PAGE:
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Azure Databricks Pricing Models and Examples  

Keren Shmuely

Marketing Director, Intel Granulate

What Is Azure Databricks? 

Azure Databricks is a cloud-based unified data analytics platform that is built on Apache Spark. It is a collaboration between Microsoft Azure and Databricks and provides a scalable and secure environment for big data processing, machine learning, and data visualization. 

Azure Databricks offers a powerful set of tools for data science and engineering, including a collaborative workspace for data exploration and experimentation, as well as a managed cloud infrastructure for running large-scale workloads. It also provides seamless integration with other Azure services, making it easy to incorporate Azure Databricks into existing workflows and architectures.

In this article:

Azure Databricks Pricing: Standard vs. Premium Tier Features  

Azure Databricks offers a standard tier and a premium tier, with different features for various workloads. When customers create an Azure Databricks workspace, they specify the tier – they can switch to the other pricing tier later if they change their mind.

Standard tier features include:

  • Apache Spark on Databricks: All-purpose, jobs, and light jobs compute
  • Job scheduling with libraries: All-purpose, jobs, and light jobs compute
  • Job scheduling with notebooks: All-purpose and jobs compute
  • Autopilot clusters: All-purpose and jobs compute
  • Databricks Delta: All-purpose and jobs compute
  • Databricks Runtime for Machine Learning: All-purpose and jobs compute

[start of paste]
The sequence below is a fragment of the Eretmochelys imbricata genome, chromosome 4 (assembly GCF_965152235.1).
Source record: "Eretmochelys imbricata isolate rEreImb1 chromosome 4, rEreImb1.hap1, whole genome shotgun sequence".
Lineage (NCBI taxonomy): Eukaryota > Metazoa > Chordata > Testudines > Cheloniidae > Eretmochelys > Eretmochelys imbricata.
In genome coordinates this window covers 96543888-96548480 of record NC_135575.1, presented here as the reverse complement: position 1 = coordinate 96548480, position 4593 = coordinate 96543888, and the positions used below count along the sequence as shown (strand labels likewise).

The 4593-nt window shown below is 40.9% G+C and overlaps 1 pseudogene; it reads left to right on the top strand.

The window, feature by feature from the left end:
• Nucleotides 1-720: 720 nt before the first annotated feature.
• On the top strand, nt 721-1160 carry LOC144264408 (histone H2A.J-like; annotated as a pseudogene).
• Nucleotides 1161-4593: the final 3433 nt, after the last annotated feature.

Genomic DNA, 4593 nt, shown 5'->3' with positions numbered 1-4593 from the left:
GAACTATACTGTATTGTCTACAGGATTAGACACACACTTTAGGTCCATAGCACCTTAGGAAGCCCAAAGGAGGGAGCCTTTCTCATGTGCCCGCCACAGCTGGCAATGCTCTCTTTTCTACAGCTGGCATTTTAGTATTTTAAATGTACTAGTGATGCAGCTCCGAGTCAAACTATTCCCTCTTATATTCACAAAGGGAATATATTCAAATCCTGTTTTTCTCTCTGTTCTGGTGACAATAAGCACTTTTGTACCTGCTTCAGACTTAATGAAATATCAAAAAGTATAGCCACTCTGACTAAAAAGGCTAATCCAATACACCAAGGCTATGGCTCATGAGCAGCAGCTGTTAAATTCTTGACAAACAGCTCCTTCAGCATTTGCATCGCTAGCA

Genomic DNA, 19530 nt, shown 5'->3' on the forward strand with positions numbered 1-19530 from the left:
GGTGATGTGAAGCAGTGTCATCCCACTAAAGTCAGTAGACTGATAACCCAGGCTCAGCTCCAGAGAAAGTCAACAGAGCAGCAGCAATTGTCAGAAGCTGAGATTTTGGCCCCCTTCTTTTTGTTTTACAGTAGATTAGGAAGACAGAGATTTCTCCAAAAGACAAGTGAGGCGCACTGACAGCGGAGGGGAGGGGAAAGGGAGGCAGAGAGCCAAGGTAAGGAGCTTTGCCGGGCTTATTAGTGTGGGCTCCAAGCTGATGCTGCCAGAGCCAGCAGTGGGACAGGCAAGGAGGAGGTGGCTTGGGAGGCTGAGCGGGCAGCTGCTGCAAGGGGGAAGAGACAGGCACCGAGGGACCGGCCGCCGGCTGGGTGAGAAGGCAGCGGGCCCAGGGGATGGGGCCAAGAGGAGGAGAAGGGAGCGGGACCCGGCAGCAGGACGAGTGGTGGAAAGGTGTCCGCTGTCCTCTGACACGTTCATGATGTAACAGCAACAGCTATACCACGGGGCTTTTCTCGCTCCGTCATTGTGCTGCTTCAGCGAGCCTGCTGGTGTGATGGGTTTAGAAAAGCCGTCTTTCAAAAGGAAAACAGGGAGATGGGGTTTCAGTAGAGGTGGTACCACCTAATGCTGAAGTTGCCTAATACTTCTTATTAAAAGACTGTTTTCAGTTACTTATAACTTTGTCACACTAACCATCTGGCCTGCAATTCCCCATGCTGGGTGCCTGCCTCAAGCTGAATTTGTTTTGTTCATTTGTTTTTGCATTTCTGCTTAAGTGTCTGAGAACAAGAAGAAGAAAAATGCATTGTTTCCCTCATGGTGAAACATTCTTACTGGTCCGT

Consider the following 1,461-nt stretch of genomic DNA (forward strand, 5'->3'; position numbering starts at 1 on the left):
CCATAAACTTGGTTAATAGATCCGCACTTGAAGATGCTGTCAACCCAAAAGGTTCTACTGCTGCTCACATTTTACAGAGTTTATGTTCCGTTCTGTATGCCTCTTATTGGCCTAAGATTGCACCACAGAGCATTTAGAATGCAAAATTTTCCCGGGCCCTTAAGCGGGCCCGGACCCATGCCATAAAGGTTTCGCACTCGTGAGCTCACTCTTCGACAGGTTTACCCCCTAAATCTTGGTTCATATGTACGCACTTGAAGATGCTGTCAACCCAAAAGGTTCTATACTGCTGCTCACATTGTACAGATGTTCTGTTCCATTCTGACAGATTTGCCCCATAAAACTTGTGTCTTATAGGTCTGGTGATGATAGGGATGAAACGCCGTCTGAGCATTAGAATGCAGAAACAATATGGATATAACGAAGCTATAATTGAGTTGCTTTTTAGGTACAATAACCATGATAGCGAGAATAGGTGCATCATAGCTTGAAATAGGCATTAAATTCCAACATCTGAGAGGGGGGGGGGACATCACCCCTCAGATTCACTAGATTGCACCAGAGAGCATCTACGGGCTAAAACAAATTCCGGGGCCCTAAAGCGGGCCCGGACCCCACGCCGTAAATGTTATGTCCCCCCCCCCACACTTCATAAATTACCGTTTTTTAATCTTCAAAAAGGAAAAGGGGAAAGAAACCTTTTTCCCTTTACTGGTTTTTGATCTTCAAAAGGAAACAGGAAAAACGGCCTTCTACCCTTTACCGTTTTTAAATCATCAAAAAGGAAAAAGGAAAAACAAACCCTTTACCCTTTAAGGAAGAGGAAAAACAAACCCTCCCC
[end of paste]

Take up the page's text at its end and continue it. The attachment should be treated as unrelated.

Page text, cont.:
• MLflow on Databricks Preview: All-purpose and jobs compute
  • Interactive clusters: All-purpose compute
  • Notebooks and collaboration: All-purpose compute
  • Ecosystem integration: All-purpose compute

Premium tier features include:

  • Role-based access control for clusters, tables, notebooks, and jobs: Interactive and automated workloads 
  • JDBC/ODBC endpoint authentication: Interactive and automated workloads  
  • Audit logs: Interactive and automated workloads
  • All standard tier features: Interactive and automated workloads 
  • Credential passthrough (Azure AD): Interactive and automated workloads (no light jobs compute) 
  • Conditional authentication: Interactive workloads (no automated workloads or light jobs compute) 
  • IP access list: Preview available 
  • Cluster policies: Preview available 
  • Token management API: Preview available 

Related content: Read our guide to Databricks pricing (coming soon)

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Azure Databricks Pricing Models